What does the Lord require of us?

February 6, 2023

There is an interesting yet profound requirement the people of Israel are told to follow written in the book of Deuteronomy. The last book of the Pentateuch, which reacquaints us with the Law of God-Ten Commandments, directs the entire Israel community to do the following:

And now, Israel, what does the Lord your God require of you, but to fear the Lord your God, to work in all his ways, to love him, to serve the Lord your God with all your heart and with all your soul, and to keep the commandments and the statutes of the Lord, which I command you this day for your good. [1]

The distinction of this passage is the immediate call to recognize and affirm that God is the Alpha and Omega, the beginning and the end. Hence, we should acknowledge and worship him with fear and trembling because He is love. Israel is also reminded to continuously love the Lord without reservation and faithfully adhere to what God has taught them about His law.

In his letter to the Galatians, St. Paul reproves the Galatians that once they have come to know who God is through Jesus Christ, they should not return to the former ways. Instead, they should look upward toward the heights of Heaven as the ultimate quest to be at peace with God in heaven.[2] A clear message of sacrifice and surrender is proposed by St. Paul and echoed in the book Deuteronomy which urges God’s children to faithfully live the law of God as the path to eternal happiness.

Jesus, the divine model of Accompaniment

The way of the cross is uniquely associated with Jesus Christ because it represents his death by crucifixion, representing a singular salvific event between Jesus’ sacrifice and man's salvation. An important distinction must be made between Jesus and the Way of the Cross and our willingness to also journey through our own way of the cross. Because Jesus unites himself with every man through his identity as a human being (fully human) about his identity as fully divine, we discover a desire from Christ to accompany us through His death and resurrection on the cross.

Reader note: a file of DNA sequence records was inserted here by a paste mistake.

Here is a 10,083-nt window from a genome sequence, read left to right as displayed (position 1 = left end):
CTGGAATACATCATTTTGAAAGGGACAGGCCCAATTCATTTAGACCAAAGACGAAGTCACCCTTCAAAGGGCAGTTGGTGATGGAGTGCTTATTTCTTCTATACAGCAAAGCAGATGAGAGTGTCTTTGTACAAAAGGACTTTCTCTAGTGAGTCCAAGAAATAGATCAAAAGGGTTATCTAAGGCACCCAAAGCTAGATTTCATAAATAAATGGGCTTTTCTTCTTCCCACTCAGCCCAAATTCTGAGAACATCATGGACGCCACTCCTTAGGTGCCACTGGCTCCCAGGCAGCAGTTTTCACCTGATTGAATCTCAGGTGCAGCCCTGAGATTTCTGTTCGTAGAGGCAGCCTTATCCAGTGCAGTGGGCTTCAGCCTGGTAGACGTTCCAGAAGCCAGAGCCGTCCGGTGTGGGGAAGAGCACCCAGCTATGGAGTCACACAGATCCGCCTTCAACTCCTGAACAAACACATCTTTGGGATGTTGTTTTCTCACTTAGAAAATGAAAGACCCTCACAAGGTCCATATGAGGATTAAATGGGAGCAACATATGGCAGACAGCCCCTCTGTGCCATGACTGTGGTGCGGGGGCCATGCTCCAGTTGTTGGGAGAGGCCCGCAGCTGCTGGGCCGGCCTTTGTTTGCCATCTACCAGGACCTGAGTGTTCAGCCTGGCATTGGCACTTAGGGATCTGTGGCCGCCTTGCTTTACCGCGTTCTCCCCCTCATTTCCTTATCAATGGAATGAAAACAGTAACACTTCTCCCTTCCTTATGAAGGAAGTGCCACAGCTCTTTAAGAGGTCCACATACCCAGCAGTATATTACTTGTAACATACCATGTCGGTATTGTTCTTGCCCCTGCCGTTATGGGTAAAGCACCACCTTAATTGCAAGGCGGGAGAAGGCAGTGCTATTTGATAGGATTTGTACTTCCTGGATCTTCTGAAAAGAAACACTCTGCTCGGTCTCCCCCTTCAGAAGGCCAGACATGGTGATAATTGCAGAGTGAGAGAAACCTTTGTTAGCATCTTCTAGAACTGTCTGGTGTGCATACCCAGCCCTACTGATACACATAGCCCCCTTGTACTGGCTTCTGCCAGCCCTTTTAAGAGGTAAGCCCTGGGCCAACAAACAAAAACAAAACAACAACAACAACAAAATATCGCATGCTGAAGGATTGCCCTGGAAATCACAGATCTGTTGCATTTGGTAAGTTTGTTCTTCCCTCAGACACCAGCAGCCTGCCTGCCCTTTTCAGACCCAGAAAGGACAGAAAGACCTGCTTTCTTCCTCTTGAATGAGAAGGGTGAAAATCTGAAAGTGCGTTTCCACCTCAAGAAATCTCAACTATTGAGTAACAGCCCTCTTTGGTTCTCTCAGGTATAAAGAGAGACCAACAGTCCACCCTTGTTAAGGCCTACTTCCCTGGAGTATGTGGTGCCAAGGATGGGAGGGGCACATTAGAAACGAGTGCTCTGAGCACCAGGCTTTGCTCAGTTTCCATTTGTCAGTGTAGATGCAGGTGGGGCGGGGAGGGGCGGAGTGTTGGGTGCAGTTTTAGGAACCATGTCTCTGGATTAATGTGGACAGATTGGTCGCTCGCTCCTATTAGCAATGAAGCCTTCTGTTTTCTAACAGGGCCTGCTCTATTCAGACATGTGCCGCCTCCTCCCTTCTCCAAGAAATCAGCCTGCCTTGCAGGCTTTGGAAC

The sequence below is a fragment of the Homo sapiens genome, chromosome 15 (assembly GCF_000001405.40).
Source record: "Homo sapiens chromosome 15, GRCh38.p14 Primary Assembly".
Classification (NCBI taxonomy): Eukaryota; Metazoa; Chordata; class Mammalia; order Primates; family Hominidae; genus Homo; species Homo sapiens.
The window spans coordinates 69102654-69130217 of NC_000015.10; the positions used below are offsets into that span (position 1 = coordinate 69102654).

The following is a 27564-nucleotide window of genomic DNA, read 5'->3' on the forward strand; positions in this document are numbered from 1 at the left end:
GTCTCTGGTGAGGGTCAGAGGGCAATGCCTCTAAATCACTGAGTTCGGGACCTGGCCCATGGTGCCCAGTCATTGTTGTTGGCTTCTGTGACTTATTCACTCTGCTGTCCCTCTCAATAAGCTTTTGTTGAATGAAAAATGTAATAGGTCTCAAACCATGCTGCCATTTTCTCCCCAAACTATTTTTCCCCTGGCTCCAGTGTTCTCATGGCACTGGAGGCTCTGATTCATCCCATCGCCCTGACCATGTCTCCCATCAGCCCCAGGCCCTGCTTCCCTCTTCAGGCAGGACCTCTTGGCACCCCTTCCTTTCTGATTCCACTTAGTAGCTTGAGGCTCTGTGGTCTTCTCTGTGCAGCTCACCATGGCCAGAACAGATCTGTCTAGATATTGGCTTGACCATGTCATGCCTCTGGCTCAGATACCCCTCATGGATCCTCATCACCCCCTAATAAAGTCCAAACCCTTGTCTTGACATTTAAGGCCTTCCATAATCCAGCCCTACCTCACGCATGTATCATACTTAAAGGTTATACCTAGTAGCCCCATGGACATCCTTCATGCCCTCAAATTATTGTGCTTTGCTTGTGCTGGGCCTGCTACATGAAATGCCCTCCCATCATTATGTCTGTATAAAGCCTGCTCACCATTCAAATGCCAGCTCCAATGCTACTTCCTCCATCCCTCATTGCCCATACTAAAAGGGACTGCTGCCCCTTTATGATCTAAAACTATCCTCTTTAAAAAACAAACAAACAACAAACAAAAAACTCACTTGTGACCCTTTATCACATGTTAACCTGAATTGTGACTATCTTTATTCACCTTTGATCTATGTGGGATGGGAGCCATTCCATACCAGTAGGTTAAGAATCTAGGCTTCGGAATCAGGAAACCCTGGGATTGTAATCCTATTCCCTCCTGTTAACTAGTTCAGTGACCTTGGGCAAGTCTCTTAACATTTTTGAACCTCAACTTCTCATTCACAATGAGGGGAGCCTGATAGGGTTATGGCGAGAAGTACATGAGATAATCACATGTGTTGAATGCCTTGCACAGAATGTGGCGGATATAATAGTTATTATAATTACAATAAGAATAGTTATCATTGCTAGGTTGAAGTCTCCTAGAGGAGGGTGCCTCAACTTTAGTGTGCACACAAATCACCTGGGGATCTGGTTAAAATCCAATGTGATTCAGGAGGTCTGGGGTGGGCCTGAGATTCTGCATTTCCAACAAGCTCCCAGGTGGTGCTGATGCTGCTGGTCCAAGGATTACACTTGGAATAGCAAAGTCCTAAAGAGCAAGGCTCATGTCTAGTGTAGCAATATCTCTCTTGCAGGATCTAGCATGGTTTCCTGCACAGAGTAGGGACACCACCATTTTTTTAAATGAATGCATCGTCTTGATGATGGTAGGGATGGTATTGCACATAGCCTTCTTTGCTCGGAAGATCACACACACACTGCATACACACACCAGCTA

He calls his disciples to take up [their] cross and follow [him], for Christ also suffered for [us], leaving [us] an example so that [we] should follow in his steps. In fact, Jesus desires to associate with his redeeming sacrifice those who were to be its first beneficiaries. This is achieved supremely in the case of his mother, who was associated more intimately than any other person in the mystery of his redemptive suffering. [3]

The Catechism’s position to reveal Jesus’ divine accompaniment is expressed within the Paschal Mystery, where we encounter Jesus, the Son of God, never leaving us in death by the witness of his crucifixion and resurrection. His ascension results in the descent of the Holy Spirit upon Mary and the Apostles. The entire Paschal event has two aspects: by his death, Christ liberates us from sin; by his Resurrection, he opens the way to a new life for us. This new life is, above all, the justification that reinstates us in God’s grace so that as Christ was raised from the dead by the glory of the Father, we, too, might walk in the newness of life.[4]

It is important to understand that the culmination of Jesus’ divine model of accompaniment is the free reception of the Eucharistic sacrifice without any impediment to receiving Him in fidelity and sanctity to the will of the Father. Genuine accompaniment cannot honestly be offered unless there is a deliberate and honest desire to guide the person toward the living representation of Jesus’s death on the Cross through the celebration of the body and blood of Jesus Christ in the Holy Eucharist.

The Mass is, at the same time, and inseparably, the sacrificial memorial in which the sacrifice of the cross is perpetuated and the sacred banquet of communion with the Lord’s body and blood. But the celebration of the Eucharistic sacrifice is wholly directed toward the intimate union of the faithful with Christ through communion. To receive communion is to receive Christ himself, who has offered himself for us.[5]

A movement from accompaniment to conversion to healing

The premise of any form of accompaniment requires a visible intention to guide the person away from all impediments toward developing an active relationship with Jesus Christ. Accompaniment also involves renunciation, renewal, sacrifice, and redemptive suffering. It is a movement from isolation to communion with God, rejection of sin to acceptance of Jesus Christ on the Cross, disillusionment to an encounter with the awe and wonder of Jesus Christ and finally, immersion and insertion into the mysteries of Christ through full communion with Him in the Catholic Church.

The journey of faith to Christ is a journey that requires a renouncement and remission of sin and concludes with a proclamation and profession of faith to the Creed-Jesus Christ. These acts of accompaniment can be best summed up as our journey toward abandonment toward Jesus Christ, which our Lord requires of us. The following prayer by blessed Charles de Foucauld beautifully summarizes our Lord’s requirement:


I abandon myself into your hands; 
do with me what you will. 
Whatever you may do, I thank you: 
I am ready for all, I accept all.

Let only your will be done in me, 
and in all your creatures -
I wish no more than this, O Lord.

Into your hands I commend my soul: 
I offer it to you with all the love of my heart, 
for I love you, Lord, and so need to give myself, 
to surrender myself into your hands without reserve, 
and with boundless confidence, 
for you are my Father.

Blessed Charles de Foucauld



[1] Deut 10:12-13

[2] Gal 4:8-20

[3] CCC, 618

[4] CCC 654

[5] CCC 1382

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